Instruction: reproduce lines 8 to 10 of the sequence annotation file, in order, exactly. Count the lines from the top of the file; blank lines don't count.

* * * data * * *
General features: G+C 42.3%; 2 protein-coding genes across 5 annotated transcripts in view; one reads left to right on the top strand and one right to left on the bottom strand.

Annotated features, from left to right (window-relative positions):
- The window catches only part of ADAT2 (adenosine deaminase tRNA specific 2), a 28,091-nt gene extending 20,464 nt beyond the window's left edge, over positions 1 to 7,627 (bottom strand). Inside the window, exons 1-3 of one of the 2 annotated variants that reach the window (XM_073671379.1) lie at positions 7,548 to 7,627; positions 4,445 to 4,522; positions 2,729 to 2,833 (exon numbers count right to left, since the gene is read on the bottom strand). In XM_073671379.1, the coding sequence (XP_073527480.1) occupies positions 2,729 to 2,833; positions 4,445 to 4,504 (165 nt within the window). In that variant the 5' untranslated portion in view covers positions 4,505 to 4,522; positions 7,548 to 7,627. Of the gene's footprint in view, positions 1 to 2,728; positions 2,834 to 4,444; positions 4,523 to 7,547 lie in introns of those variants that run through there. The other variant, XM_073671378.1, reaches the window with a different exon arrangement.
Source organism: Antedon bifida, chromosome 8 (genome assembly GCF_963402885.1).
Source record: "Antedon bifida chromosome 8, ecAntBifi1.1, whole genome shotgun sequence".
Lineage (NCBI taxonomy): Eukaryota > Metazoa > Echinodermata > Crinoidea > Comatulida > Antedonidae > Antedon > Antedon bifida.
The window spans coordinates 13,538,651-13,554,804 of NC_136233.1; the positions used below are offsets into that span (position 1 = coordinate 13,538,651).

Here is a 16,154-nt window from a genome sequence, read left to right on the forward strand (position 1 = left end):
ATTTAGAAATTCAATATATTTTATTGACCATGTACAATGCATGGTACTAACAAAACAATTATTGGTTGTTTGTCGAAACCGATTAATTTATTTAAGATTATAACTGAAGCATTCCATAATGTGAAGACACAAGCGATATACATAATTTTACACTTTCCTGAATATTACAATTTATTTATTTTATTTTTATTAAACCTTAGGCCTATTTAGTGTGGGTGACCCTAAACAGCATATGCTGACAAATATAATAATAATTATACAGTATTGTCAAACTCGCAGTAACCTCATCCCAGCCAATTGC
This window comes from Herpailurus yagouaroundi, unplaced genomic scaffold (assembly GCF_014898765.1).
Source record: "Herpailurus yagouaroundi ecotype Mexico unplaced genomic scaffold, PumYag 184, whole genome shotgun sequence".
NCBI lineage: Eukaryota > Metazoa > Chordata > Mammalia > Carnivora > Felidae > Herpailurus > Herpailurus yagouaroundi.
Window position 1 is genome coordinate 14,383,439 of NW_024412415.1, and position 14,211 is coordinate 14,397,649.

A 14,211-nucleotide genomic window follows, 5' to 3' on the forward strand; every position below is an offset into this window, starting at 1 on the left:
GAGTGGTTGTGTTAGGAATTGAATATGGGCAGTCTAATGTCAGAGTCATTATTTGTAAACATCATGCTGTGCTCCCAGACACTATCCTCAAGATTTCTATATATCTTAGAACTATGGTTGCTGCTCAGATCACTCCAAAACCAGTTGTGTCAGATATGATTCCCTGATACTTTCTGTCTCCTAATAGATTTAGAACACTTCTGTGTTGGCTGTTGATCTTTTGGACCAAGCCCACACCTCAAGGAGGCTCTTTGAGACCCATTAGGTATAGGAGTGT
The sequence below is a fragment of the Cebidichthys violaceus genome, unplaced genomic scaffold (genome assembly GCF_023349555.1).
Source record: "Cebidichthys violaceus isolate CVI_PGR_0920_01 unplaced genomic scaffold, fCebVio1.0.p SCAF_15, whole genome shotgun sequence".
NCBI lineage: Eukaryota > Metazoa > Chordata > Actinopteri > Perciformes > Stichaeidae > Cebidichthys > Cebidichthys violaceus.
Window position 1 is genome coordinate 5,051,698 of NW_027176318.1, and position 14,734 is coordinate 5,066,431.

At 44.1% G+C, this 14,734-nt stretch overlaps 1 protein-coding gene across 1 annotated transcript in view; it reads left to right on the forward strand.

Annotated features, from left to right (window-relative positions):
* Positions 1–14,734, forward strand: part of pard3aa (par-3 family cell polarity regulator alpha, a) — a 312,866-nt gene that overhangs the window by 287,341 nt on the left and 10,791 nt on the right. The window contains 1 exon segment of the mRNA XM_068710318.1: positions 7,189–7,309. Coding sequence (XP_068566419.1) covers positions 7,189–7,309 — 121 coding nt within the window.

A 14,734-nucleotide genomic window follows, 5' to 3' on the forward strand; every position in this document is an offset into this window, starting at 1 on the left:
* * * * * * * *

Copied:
Here is a 16,154-nt window from a genome sequence, read left to right on the forward strand (position 1 = left end):
ATTTAGAAATTCAATATATTTTATTGACCATGTACAATGCATGGTACTAACAAAACAATTATTGGTTGTTTGTCGAAACCGATTAATTTATTTAAGATTATAACTGAAGCATTCCATAATGTGAAGACACAAGCGATATACATAATTTTACACTTTCCTGAATATTACAATTTATTTATTTTATTTTTATTAAACCTTAGGCCTATTTAGTGTGGGTGACCCTAAACAGCATATGCTGACAAATATAATAATAATTATACAGTATTGTCAAACTCGCAGTAACCTCATCCCAGCCAATTGC
This window comes from Herpailurus yagouaroundi, unplaced genomic scaffold (assembly GCF_014898765.1).